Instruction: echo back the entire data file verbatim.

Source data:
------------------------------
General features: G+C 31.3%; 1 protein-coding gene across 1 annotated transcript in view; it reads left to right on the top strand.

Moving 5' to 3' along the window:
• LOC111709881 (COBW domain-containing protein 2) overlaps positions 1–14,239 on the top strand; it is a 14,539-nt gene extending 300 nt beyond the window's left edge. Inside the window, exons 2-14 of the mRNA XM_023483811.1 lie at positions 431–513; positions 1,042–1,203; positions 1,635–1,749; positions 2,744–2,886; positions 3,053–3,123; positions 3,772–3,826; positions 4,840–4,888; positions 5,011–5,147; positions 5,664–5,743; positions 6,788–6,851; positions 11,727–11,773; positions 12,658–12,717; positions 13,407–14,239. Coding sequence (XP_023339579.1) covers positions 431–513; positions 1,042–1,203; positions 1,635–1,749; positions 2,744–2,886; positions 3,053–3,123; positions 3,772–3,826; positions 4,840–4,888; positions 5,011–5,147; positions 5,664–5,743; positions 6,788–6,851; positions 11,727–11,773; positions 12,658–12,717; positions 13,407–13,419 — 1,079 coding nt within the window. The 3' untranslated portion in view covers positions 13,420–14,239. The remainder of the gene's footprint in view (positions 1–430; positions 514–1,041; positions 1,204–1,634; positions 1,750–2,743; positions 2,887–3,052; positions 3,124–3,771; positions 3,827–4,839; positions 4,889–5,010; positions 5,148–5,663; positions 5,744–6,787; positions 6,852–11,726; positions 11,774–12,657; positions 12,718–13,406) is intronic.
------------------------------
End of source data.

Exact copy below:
General features: G+C 31.3%; 1 protein-coding gene across 1 annotated transcript in view; it reads left to right on the top strand.

Moving 5' to 3' along the window:
• LOC111709881 (COBW domain-containing protein 2) overlaps positions 1–14,239 on the top strand; it is a 14,539-nt gene extending 300 nt beyond the window's left edge. Inside the window, exons 2-14 of the mRNA XM_023483811.1 lie at positions 431–513; positions 1,042–1,203; positions 1,635–1,749; positions 2,744–2,886; positions 3,053–3,123; positions 3,772–3,826; positions 4,840–4,888; positions 5,011–5,147; positions 5,664–5,743; positions 6,788–6,851; positions 11,727–11,773; positions 12,658–12,717; positions 13,407–14,239. Coding sequence (XP_023339579.1) covers positions 431–513; positions 1,042–1,203; positions 1,635–1,749; positions 2,744–2,886; positions 3,053–3,123; positions 3,772–3,826; positions 4,840–4,888; positions 5,011–5,147; positions 5,664–5,743; positions 6,788–6,851; positions 11,727–11,773; positions 12,658–12,717; positions 13,407–13,419 — 1,079 coding nt within the window. The 3' untranslated portion in view covers positions 13,420–14,239. The remainder of the gene's footprint in view (positions 1–430; positions 514–1,041; positions 1,204–1,634; positions 1,750–2,743; positions 2,887–3,052; positions 3,124–3,771; positions 3,827–4,839; positions 4,889–5,010; positions 5,148–5,663; positions 5,744–6,787; positions 6,852–11,726; positions 11,774–12,657; positions 12,718–13,406) is intronic.